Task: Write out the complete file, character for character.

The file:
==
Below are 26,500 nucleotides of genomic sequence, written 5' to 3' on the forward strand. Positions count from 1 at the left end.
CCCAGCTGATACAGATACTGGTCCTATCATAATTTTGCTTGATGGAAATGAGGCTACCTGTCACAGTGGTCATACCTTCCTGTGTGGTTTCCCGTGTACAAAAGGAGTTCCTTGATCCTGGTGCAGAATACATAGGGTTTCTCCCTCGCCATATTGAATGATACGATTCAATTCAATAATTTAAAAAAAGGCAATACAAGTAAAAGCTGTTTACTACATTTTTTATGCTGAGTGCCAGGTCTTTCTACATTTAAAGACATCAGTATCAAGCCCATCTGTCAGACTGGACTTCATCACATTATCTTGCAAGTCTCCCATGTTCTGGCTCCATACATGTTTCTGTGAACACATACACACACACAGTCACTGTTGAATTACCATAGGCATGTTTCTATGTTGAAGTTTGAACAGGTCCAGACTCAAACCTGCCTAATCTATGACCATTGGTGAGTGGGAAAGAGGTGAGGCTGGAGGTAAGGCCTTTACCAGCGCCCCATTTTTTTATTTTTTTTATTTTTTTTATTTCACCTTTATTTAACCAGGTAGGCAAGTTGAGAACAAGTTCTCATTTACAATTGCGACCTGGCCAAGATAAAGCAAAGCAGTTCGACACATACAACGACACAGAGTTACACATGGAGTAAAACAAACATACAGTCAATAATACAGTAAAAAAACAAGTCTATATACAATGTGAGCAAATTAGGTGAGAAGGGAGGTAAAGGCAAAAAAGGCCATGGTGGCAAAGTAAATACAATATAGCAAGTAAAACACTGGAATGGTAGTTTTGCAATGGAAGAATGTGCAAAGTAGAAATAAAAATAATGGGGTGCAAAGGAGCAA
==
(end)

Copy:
Below are 26,500 nucleotides of genomic sequence, written 5' to 3' on the forward strand. Positions count from 1 at the left end.
CCCAGCTGATACAGATACTGGTCCTATCATAATTTTGCTTGATGGAAATGAGGCTACCTGTCACAGTGGTCATACCTTCCTGTGTGGTTTCCCGTGTACAAAAGGAGTTCCTTGATCCTGGTGCAGAATACATAGGGTTTCTCCCTCGCCATATTGAATGATACGATTCAATTCAATAATTTAAAAAAAGGCAATACAAGTAAAAGCTGTTTACTACATTTTTTATGCTGAGTGCCAGGTCTTTCTACATTTAAAGACATCAGTATCAAGCCCATCTGTCAGACTGGACTTCATCACATTATCTTGCAAGTCTCCCATGTTCTGGCTCCATACATGTTTCTGTGAACACATACACACACACAGTCACTGTTGAATTACCATAGGCATGTTTCTATGTTGAAGTTTGAACAGGTCCAGACTCAAACCTGCCTAATCTATGACCATTGGTGAGTGGGAAAGAGGTGAGGCTGGAGGTAAGGCCTTTACCAGCGCCCCATTTTTTTATTTTTTTTATTTTTTTTATTTCACCTTTATTTAACCAGGTAGGCAAGTTGAGAACAAGTTCTCATTTACAATTGCGACCTGGCCAAGATAAAGCAAAGCAGTTCGACACATACAACGACACAGAGTTACACATGGAGTAAAACAAACATACAGTCAATAATACAGTAAAAAAACAAGTCTATATACAATGTGAGCAAATTAGGTGAGAAGGGAGGTAAAGGCAAAAAAGGCCATGGTGGCAAAGTAAATACAATATAGCAAGTAAAACACTGGAATGGTAGTTTTGCAATGGAAGAATGTGCAAAGTAGAAATAAAAATAATGGGGTGCAAAGGAGCAA